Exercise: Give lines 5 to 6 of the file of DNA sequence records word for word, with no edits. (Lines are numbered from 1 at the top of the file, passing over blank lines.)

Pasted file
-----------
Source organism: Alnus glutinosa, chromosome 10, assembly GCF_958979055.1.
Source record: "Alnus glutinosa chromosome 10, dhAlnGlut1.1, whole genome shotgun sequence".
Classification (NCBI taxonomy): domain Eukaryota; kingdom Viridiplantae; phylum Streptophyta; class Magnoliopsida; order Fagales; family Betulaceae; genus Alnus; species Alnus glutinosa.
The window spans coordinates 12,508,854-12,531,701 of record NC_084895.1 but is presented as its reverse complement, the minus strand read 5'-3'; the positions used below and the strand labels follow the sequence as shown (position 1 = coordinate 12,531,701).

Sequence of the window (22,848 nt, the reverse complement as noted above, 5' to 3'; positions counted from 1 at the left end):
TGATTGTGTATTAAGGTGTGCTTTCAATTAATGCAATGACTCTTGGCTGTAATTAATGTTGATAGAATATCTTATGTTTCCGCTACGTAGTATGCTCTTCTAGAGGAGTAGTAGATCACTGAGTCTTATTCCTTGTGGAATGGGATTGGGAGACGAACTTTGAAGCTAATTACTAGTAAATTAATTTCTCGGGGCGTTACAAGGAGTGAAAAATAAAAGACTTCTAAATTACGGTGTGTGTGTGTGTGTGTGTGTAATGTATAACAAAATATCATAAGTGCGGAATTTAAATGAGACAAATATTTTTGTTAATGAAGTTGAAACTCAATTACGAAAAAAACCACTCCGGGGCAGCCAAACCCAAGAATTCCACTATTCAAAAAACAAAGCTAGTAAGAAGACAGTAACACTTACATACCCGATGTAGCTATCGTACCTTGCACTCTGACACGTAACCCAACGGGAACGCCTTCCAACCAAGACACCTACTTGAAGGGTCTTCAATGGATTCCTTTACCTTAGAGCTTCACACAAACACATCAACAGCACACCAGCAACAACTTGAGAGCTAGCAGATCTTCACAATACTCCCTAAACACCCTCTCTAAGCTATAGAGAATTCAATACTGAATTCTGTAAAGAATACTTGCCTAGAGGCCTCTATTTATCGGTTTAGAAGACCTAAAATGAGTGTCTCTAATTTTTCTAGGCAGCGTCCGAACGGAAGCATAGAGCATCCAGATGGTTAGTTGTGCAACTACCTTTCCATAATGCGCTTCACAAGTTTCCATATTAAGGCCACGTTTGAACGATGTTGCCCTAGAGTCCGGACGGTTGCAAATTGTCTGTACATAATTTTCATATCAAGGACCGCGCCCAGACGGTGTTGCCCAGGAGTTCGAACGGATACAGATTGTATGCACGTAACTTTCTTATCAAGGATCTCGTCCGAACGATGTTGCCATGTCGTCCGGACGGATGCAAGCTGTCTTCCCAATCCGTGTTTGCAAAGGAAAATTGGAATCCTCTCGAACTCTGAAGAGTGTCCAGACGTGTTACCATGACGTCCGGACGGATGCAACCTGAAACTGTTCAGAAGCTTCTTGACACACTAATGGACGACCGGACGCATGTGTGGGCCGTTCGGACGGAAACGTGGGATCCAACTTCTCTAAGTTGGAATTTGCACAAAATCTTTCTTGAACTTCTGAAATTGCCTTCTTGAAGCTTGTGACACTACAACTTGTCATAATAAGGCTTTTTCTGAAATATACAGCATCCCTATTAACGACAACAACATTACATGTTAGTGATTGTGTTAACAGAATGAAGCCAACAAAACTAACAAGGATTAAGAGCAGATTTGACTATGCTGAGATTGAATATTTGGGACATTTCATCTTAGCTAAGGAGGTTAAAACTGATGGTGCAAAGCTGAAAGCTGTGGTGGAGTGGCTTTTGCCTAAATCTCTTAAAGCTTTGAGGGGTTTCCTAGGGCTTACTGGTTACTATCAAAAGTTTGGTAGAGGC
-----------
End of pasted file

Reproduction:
Sequence of the window (22,848 nt, the reverse complement as noted above, 5' to 3'; positions counted from 1 at the left end):
TGATTGTGTATTAAGGTGTGCTTTCAATTAATGCAATGACTCTTGGCTGTAATTAATGTTGATAGAATATCTTATGTTTCCGCTACGTAGTATGCTCTTCTAGAGGAGTAGTAGATCACTGAGTCTTATTCCTTGTGGAATGGGATTGGGAGACGAACTTTGAAGCTAATTACTAGTAAATTAATTTCTCGGGGCGTTACAAGGAGTGAAAAATAAAAGACTTCTAAATTACGGTGTGTGTGTGTGTGTGTGTGTAATGTATAACAAAATATCATAAGTGCGGAATTTAAATGAGACAAATATTTTTGTTAATGAAGTTGAAACTCAATTACGAAAAAAACCACTCCGGGGCAGCCAAACCCAAGAATTCCACTATTCAAAAAACAAAGCTAGTAAGAAGACAGTAACACTTACATACCCGATGTAGCTATCGTACCTTGCACTCTGACACGTAACCCAACGGGAACGCCTTCCAACCAAGACACCTACTTGAAGGGTCTTCAATGGATTCCTTTACCTTAGAGCTTCACACAAACACATCAACAGCACACCAGCAACAACTTGAGAGCTAGCAGATCTTCACAATACTCCCTAAACACCCTCTCTAAGCTATAGAGAATTCAATACTGAATTCTGTAAAGAATACTTGCCTAGAGGCCTCTATTTATCGGTTTAGAAGACCTAAAATGAGTGTCTCTAATTTTTCTAGGCAGCGTCCGAACGGAAGCATAGAGCATCCAGATGGTTAGTTGTGCAACTACCTTTCCATAATGCGCTTCACAAGTTTCCATATTAAGGCCACGTTTGAACGATGTTGCCCTAGAGTCCGGACGGTTGCAAATTGTCTGTACATAATTTTCATATCAAGGACCGCGCCCAGACGGTGTTGCCCAGGAGTTCGAACGGATACAGATTGTATGCACGTAACTTTCTTATCAAGGATCTCGTCCGAACGATGTTGCCATGTCGTCCGGACGGATGCAAGCTGTCTTCCCAATCCGTGTTTGCAAAGGAAAATTGGAATCCTCTCGAACTCTGAAGAGTGTCCAGACGTGTTACCATGACGTCCGGACGGATGCAACCTGAAACTGTTCAGAAGCTTCTTGACACACTAATGGACGACCGGACGCATGTGTGGGCCGTTCGGACGGAAACGTGGGATCCAACTTCTCTAAGTTGGAATTTGCACAAAATCTTTCTTGAACTTCTGAAATTGCCTTCTTGAAGCTTGTGACACTACAACTTGTCATAATAAGGCTTTTTCTGAAATATACAGCATCCCTATTAACGACAACAACATTACATGTTAGTGATTGTGTTAACAGAATGAAGCCAACAAAACTAACAAGGATTAAGAGCAGATTTGACTATGCTGAGATTGAATATTTGGGACATTTCATCTTAGCTAAGGAGGTTAAAACTGATGGTGCAAAGCTGAAAGCTGTGGTGGAGTGGCTTTTGCCTAAATCTCTTAAAGCTTTGAGGGGTTTCCTAGGGCTTACTGGTTACTATCAAAAGTTTGGTAGAGGC